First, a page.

(CBS) — A high school athlete, along with parents of other players, says they have to pay thousands of dollars to private sports clubs or risk getting cut from their school team.
The allegations include coaches blurring the lines and having conflicts of interest at Chicago Public Schools. CBS 2’s Dave Savini investigates whether students are pressured to pay to play.
Whitney Young Magnet High School’s volleyball team is one of the best in Chicago with competitive players who win championships and hope to earn scholarships.
The team means “just about everything” to one senior who does not want her name used. She says she had been a starting player for Whitney Young since her freshman year, but then she was cut.
She was cut from this year’s team, she says, after she quit playing for a private volleyball club. The private club coach and Whitney Young public high school coach were the same: Jaime Walters.
“It’s all connected, which it shouldn’t be,” said the senior, who believes she suffered retaliation. “This whole club fee should have nothing to do with Whitney Young at all.”
The player’s mother, along with the mothers of two other players, all say it is a conflict of interest to coach the high school and club teams. Other moms — whose names CBS 2 also is not using – say athletes must “pay to play” at some schools in the Chicago Public Schools system.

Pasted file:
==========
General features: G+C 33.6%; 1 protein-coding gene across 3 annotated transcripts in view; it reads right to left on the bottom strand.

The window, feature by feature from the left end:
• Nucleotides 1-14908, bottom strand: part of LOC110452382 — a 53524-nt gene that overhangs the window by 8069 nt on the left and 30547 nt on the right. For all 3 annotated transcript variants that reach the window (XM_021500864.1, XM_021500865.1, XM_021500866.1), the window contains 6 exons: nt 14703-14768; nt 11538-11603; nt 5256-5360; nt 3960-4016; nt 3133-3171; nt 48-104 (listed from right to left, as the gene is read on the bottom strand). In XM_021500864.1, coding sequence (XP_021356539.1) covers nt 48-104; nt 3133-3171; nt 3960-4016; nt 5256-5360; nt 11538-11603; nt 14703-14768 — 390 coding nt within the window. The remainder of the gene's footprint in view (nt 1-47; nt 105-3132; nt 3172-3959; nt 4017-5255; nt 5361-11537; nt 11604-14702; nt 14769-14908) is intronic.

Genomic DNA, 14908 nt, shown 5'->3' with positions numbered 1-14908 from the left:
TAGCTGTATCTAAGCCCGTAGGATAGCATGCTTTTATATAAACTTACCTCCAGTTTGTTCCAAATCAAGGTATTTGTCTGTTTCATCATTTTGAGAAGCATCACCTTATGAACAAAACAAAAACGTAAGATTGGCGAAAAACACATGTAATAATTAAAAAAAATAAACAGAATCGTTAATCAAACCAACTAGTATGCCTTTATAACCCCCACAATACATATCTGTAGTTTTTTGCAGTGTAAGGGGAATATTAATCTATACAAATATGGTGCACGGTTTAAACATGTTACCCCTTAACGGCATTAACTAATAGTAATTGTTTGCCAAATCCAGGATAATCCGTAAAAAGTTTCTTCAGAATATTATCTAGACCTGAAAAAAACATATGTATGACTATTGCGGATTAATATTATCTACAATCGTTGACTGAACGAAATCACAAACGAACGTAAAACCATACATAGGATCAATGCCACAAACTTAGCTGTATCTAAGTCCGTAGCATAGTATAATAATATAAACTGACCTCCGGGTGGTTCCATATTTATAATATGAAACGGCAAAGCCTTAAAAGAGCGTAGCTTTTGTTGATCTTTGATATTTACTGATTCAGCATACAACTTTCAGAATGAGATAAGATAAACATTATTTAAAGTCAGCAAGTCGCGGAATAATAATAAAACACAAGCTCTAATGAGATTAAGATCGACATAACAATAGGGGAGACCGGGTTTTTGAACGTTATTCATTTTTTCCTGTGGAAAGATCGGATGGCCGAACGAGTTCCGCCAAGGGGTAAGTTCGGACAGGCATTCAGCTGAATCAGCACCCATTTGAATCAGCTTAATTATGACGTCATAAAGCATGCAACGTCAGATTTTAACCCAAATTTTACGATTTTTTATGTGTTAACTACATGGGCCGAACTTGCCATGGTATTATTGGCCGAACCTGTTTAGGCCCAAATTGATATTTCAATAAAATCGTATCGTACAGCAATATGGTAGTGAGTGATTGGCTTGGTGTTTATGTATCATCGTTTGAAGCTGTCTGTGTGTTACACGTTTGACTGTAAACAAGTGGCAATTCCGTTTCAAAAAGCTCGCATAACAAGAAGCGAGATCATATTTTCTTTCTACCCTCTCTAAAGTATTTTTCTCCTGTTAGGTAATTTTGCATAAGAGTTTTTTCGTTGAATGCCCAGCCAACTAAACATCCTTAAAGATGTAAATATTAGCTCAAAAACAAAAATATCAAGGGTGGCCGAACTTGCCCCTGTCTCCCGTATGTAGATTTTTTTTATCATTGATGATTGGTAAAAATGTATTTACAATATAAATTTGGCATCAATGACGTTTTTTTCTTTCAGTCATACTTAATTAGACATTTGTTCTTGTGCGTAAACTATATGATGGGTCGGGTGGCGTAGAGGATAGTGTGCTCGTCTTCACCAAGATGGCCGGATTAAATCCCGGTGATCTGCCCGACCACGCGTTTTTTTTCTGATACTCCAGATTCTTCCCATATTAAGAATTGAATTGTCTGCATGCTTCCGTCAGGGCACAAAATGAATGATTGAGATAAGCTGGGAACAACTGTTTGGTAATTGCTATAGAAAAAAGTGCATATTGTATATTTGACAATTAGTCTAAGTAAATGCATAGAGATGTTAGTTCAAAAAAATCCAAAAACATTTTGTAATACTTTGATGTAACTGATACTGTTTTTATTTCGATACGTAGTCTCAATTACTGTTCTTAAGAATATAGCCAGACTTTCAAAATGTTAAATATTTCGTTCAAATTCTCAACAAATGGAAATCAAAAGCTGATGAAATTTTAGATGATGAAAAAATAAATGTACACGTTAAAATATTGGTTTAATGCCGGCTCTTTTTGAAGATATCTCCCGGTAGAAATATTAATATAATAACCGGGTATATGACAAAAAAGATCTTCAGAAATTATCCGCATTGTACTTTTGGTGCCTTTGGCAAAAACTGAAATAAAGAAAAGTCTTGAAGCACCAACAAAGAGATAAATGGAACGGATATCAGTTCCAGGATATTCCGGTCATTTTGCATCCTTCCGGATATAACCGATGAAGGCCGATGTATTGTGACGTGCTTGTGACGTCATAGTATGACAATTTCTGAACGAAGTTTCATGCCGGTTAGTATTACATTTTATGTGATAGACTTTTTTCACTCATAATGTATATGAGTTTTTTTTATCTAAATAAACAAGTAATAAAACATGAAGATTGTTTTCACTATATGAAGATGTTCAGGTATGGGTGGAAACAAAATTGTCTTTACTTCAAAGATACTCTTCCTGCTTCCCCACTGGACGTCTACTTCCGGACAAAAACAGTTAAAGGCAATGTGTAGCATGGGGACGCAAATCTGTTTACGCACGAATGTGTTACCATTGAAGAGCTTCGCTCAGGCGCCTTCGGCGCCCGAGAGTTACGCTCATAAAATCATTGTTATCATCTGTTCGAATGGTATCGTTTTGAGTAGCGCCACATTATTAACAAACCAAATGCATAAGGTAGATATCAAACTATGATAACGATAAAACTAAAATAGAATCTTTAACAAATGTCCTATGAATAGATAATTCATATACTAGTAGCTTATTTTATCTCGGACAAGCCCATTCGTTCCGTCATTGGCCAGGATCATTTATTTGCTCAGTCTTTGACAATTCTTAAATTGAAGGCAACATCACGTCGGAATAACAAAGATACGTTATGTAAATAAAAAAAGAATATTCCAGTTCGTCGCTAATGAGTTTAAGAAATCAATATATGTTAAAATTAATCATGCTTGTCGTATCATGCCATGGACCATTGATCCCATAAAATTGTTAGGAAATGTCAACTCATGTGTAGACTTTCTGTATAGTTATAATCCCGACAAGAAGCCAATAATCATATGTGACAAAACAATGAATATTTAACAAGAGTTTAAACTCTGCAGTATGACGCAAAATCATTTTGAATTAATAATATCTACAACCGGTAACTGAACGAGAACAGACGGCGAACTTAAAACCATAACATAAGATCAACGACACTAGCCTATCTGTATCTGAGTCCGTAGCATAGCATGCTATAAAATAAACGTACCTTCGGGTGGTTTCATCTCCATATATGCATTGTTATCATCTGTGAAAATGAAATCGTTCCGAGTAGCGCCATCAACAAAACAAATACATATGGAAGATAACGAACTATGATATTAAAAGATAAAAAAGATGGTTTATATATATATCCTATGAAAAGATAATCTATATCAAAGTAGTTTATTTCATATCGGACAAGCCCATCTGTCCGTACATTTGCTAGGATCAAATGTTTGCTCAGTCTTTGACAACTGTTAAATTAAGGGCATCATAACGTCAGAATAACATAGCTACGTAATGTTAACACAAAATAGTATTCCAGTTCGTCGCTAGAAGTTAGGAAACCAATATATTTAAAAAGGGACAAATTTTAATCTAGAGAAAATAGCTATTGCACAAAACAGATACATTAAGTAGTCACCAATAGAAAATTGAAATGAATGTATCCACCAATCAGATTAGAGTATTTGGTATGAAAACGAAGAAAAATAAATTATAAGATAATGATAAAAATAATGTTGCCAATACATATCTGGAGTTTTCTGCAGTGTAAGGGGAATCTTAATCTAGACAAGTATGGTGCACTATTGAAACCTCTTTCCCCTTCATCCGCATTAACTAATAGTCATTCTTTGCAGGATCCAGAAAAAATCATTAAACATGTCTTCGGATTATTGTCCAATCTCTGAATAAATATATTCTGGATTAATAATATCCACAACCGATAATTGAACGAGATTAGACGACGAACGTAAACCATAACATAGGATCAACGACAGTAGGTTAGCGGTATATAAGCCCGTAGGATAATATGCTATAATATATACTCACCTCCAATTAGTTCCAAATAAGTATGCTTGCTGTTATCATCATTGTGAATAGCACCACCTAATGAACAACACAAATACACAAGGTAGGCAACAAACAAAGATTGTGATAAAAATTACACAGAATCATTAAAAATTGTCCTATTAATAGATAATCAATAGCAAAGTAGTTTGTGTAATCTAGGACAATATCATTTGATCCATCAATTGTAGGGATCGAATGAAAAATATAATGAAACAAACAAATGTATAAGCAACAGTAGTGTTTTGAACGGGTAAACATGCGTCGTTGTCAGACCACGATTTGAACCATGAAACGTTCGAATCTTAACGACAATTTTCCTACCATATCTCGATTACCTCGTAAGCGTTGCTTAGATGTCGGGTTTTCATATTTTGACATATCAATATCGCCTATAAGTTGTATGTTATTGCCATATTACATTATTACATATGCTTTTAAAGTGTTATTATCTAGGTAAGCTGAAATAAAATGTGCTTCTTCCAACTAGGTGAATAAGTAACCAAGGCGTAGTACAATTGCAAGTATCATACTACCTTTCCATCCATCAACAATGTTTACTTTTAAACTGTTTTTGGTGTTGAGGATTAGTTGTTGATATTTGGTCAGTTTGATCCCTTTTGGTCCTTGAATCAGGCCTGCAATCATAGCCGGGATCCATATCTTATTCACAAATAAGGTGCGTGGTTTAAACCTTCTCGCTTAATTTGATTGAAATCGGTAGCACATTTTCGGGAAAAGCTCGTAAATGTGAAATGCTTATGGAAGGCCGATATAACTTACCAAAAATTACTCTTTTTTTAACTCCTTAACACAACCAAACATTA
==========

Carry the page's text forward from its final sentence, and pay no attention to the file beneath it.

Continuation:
They say their daughters were either benched or cut after they switched from the private club where the coach also worked.
“This is what will happen if you pull away from the club, regardless of how good of a player you are,” one mother says.
“It’s about the money,” another parent says. “You’re talking about maybe $1,300, maybe $1,400 per player, just for dues.”
Their daughters all played for the club called Powerhouse, where Walters coached them. The former owner, Joel Anderson, is a CPS coach at Walter Payton.
“I think that there should be a greater degree of oversight,” says one mother. Her daughter, a Division 1, college-bound senior, was pulled as a starter at Whitney Young when she quit the club, the parent says.
“She was the only scholarship player and she was the one who was riding the bench.”
“What hurts me the most is that I trusted the coach, and I gave her my all,” says the Whitney Young senior. “I miss just putting on that jersey.”
CBS 2 has been unable to Walters, the Whitney Young coach.
Anderson, the Walter Payton coach, no longer runs Powerhouse. He now co-owns another private club, where he says Walters coaches, too. Anderson denies a pay-to-play atmosphere, and says only some of his high school players go to his club.
CPS indicated officials are looking into the complaints.
“This matter is under investigation to review compliance with the Board’s ethics and disciplinary policies,” according to a written statement.
The CPS Inspector General would neither confirm nor deny a separate investigation.